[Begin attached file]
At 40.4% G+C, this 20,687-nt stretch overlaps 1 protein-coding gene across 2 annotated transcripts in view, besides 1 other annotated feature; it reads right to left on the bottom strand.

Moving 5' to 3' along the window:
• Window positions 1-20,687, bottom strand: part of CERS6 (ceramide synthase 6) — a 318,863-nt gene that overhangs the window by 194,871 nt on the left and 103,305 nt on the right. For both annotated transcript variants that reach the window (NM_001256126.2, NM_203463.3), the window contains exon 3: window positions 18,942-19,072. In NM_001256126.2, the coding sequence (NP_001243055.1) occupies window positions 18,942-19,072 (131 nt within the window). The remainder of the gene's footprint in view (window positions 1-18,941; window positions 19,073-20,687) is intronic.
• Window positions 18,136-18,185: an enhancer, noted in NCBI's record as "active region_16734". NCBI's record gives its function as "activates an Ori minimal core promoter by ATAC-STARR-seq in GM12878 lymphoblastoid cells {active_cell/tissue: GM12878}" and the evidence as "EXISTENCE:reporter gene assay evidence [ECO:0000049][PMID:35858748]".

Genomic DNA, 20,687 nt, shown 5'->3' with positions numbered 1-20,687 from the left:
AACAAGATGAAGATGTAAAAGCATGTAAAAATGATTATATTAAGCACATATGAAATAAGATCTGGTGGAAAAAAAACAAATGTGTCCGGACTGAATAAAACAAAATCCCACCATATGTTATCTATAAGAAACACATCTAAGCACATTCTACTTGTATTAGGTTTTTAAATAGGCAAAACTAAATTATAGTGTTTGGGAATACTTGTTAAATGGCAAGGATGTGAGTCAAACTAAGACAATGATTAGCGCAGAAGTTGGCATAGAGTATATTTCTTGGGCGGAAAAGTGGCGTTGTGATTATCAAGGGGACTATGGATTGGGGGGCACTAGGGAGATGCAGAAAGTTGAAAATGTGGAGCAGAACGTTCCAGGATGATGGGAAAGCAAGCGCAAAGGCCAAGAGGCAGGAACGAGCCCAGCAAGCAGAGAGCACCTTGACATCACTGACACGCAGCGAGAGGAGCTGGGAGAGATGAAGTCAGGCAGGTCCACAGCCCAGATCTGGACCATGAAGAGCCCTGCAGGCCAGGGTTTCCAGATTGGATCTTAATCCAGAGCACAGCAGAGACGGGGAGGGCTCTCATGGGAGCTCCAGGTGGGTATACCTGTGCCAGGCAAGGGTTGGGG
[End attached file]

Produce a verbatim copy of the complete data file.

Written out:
At 40.4% G+C, this 20,687-nt stretch overlaps 1 protein-coding gene across 2 annotated transcripts in view, besides 1 other annotated feature; it reads right to left on the bottom strand.

Moving 5' to 3' along the window:
• Window positions 1-20,687, bottom strand: part of CERS6 (ceramide synthase 6) — a 318,863-nt gene that overhangs the window by 194,871 nt on the left and 103,305 nt on the right. For both annotated transcript variants that reach the window (NM_001256126.2, NM_203463.3), the window contains exon 3: window positions 18,942-19,072. In NM_001256126.2, the coding sequence (NP_001243055.1) occupies window positions 18,942-19,072 (131 nt within the window). The remainder of the gene's footprint in view (window positions 1-18,941; window positions 19,073-20,687) is intronic.
• Window positions 18,136-18,185: an enhancer, noted in NCBI's record as "active region_16734". NCBI's record gives its function as "activates an Ori minimal core promoter by ATAC-STARR-seq in GM12878 lymphoblastoid cells {active_cell/tissue: GM12878}" and the evidence as "EXISTENCE:reporter gene assay evidence [ECO:0000049][PMID:35858748]".

Genomic DNA, 20,687 nt, shown 5'->3' with positions numbered 1-20,687 from the left:
AACAAGATGAAGATGTAAAAGCATGTAAAAATGATTATATTAAGCACATATGAAATAAGATCTGGTGGAAAAAAAACAAATGTGTCCGGACTGAATAAAACAAAATCCCACCATATGTTATCTATAAGAAACACATCTAAGCACATTCTACTTGTATTAGGTTTTTAAATAGGCAAAACTAAATTATAGTGTTTGGGAATACTTGTTAAATGGCAAGGATGTGAGTCAAACTAAGACAATGATTAGCGCAGAAGTTGGCATAGAGTATATTTCTTGGGCGGAAAAGTGGCGTTGTGATTATCAAGGGGACTATGGATTGGGGGGCACTAGGGAGATGCAGAAAGTTGAAAATGTGGAGCAGAACGTTCCAGGATGATGGGAAAGCAAGCGCAAAGGCCAAGAGGCAGGAACGAGCCCAGCAAGCAGAGAGCACCTTGACATCACTGACACGCAGCGAGAGGAGCTGGGAGAGATGAAGTCAGGCAGGTCCACAGCCCAGATCTGGACCATGAAGAGCCCTGCAGGCCAGGGTTTCCAGATTGGATCTTAATCCAGAGCACAGCAGAGACGGGGAGGGCTCTCATGGGAGCTCCAGGTGGGTATACCTGTGCCAGGCAAGGGTTGGGG